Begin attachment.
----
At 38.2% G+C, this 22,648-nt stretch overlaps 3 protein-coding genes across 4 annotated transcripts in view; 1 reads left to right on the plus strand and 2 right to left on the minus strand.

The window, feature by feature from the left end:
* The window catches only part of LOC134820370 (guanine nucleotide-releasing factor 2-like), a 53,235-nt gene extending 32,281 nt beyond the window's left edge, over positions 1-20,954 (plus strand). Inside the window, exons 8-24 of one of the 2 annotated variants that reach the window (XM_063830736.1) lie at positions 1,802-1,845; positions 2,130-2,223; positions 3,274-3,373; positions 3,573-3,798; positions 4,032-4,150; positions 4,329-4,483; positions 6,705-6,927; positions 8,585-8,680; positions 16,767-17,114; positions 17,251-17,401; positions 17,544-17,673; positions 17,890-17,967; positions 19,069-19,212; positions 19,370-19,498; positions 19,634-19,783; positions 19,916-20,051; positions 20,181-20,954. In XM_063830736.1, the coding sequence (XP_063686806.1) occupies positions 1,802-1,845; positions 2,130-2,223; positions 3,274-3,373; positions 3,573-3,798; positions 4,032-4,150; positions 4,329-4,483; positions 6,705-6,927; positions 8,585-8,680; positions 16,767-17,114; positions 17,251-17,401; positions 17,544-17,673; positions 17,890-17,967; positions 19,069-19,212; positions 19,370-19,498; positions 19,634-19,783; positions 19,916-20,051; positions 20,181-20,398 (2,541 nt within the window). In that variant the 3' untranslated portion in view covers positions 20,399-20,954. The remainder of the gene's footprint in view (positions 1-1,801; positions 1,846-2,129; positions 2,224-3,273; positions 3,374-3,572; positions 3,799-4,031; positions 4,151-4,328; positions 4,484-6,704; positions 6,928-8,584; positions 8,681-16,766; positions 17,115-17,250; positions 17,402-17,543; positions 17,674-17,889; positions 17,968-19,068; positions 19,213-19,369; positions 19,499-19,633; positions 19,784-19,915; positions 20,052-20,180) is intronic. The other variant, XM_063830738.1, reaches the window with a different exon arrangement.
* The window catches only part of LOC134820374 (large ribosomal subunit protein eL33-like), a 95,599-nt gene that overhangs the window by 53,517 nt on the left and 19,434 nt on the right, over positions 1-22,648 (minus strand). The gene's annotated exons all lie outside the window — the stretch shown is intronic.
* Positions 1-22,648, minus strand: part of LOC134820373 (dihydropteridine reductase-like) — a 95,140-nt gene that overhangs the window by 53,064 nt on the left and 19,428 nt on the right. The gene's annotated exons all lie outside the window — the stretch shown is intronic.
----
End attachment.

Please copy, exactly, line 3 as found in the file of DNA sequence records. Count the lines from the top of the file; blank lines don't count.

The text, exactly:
* The window catches only part of LOC134820370 (guanine nucleotide-releasing factor 2-like), a 53,235-nt gene extending 32,281 nt beyond the window's left edge, over positions 1-20,954 (plus strand). Inside the window, exons 8-24 of one of the 2 annotated variants that reach the window (XM_063830736.1) lie at positions 1,802-1,845; positions 2,130-2,223; positions 3,274-3,373; positions 3,573-3,798; positions 4,032-4,150; positions 4,329-4,483; positions 6,705-6,927; positions 8,585-8,680; positions 16,767-17,114; positions 17,251-17,401; positions 17,544-17,673; positions 17,890-17,967; positions 19,069-19,212; positions 19,370-19,498; positions 19,634-19,783; positions 19,916-20,051; positions 20,181-20,954. In XM_063830736.1, the coding sequence (XP_063686806.1) occupies positions 1,802-1,845; positions 2,130-2,223; positions 3,274-3,373; positions 3,573-3,798; positions 4,032-4,150; positions 4,329-4,483; positions 6,705-6,927; positions 8,585-8,680; positions 16,767-17,114; positions 17,251-17,401; positions 17,544-17,673; positions 17,890-17,967; positions 19,069-19,212; positions 19,370-19,498; positions 19,634-19,783; positions 19,916-20,051; positions 20,181-20,398 (2,541 nt within the window). In that variant the 3' untranslated portion in view covers positions 20,399-20,954. The remainder of the gene's footprint in view (positions 1-1,801; positions 1,846-2,129; positions 2,224-3,273; positions 3,374-3,572; positions 3,799-4,031; positions 4,151-4,328; positions 4,484-6,704; positions 6,928-8,584; positions 8,681-16,766; positions 17,115-17,250; positions 17,402-17,543; positions 17,674-17,889; positions 17,968-19,068; positions 19,213-19,369; positions 19,499-19,633; positions 19,784-19,915; positions 20,052-20,180) is intronic. The other variant, XM_063830738.1, reaches the window with a different exon arrangement.